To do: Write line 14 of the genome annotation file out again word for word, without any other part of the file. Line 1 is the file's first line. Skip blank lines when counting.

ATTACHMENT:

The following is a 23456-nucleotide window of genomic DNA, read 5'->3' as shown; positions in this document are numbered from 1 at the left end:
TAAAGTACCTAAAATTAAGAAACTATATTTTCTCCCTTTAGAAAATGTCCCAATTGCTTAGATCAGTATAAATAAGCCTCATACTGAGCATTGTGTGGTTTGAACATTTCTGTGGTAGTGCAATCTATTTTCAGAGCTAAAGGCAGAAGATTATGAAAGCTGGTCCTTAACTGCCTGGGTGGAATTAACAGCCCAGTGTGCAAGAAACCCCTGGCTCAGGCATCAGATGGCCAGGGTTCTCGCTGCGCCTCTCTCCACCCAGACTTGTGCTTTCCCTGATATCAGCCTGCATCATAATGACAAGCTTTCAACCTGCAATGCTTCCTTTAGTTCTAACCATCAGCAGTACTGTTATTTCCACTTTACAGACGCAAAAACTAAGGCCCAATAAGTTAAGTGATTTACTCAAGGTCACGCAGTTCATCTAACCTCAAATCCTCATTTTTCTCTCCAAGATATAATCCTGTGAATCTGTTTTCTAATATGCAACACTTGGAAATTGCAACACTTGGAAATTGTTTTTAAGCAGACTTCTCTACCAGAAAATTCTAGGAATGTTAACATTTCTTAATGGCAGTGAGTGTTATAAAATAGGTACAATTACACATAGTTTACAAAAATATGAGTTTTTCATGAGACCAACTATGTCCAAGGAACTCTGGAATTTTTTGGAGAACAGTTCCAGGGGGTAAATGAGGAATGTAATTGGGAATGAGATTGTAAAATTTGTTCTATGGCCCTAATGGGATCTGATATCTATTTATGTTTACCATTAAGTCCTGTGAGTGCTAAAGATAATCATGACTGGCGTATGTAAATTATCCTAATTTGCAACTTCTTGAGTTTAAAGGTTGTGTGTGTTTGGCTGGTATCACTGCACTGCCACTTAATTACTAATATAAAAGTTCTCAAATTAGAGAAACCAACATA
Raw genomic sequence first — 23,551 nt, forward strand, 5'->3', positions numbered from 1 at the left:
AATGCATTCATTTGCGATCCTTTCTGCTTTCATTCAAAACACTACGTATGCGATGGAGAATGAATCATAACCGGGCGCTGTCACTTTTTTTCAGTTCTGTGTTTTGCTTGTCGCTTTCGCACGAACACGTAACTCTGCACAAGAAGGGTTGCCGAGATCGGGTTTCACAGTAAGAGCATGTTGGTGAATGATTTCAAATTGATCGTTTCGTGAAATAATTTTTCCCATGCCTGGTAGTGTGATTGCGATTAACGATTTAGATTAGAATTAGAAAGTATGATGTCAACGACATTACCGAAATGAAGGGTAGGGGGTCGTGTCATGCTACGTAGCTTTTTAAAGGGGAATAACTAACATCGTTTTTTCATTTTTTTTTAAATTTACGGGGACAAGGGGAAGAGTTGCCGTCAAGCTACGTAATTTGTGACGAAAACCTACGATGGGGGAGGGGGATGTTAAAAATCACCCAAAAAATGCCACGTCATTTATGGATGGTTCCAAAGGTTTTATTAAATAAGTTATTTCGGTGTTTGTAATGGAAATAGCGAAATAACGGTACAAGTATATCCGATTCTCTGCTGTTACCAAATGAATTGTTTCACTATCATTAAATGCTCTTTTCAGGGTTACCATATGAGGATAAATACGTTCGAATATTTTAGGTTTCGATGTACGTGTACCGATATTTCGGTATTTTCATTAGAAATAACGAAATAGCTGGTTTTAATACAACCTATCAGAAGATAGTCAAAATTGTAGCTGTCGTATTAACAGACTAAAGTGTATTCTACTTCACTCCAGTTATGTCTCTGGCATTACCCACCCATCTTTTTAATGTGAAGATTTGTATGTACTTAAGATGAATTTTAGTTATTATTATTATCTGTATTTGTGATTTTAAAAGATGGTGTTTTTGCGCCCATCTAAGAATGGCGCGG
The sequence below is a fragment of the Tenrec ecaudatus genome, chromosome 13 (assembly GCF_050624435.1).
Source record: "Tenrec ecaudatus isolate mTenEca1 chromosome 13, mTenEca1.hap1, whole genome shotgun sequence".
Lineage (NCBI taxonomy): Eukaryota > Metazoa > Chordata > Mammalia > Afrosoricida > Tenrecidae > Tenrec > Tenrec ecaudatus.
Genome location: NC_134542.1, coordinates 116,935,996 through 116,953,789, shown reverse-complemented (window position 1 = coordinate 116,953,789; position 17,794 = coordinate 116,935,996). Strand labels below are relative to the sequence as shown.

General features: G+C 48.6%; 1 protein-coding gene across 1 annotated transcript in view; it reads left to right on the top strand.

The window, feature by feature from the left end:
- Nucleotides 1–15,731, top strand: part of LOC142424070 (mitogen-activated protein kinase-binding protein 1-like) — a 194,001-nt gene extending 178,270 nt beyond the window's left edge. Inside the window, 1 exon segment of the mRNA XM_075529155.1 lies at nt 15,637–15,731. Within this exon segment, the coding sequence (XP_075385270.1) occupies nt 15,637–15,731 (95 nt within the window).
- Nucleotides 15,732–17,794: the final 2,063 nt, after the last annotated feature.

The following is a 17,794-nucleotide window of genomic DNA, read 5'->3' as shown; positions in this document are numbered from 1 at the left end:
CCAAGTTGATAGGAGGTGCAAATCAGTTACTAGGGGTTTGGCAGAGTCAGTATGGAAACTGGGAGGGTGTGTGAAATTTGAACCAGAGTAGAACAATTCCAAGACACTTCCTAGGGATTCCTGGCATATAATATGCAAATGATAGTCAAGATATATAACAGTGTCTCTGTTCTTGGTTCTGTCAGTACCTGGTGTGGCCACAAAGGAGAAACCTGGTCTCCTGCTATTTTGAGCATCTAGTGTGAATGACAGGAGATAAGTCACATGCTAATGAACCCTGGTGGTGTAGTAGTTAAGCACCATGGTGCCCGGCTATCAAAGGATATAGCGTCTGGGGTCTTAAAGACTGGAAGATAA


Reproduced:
CCAAGTTGATAGGAGGTGCAAATCAGTTACTAGGGGTTTGGCAGAGTCAGTATGGAAACTGGGAGGGTGTGTGAAATTTGAACCAGAGTAGAACAATTCCAAGACACTTCCTAGGGATTCCTGGCATATAATATGCAAATGATAGTCAAGATATATAACAGTGTCTCTGTTCTTGGTTCTGTCAGTACCTGGTGTGGCCACAAAGGAGAAACCTGGTCTCCTGCTATTTTGAGCATCTAGTGTGAATGACAGGAGATAAGTCACATGCTAATGAACCCTGGTGGTGTAGTAGTTAAGCACCATGGTGCCCGGCTATCAAAGGATATAGCGTCTGGGGTCTTAAAGACTGGAAGATAA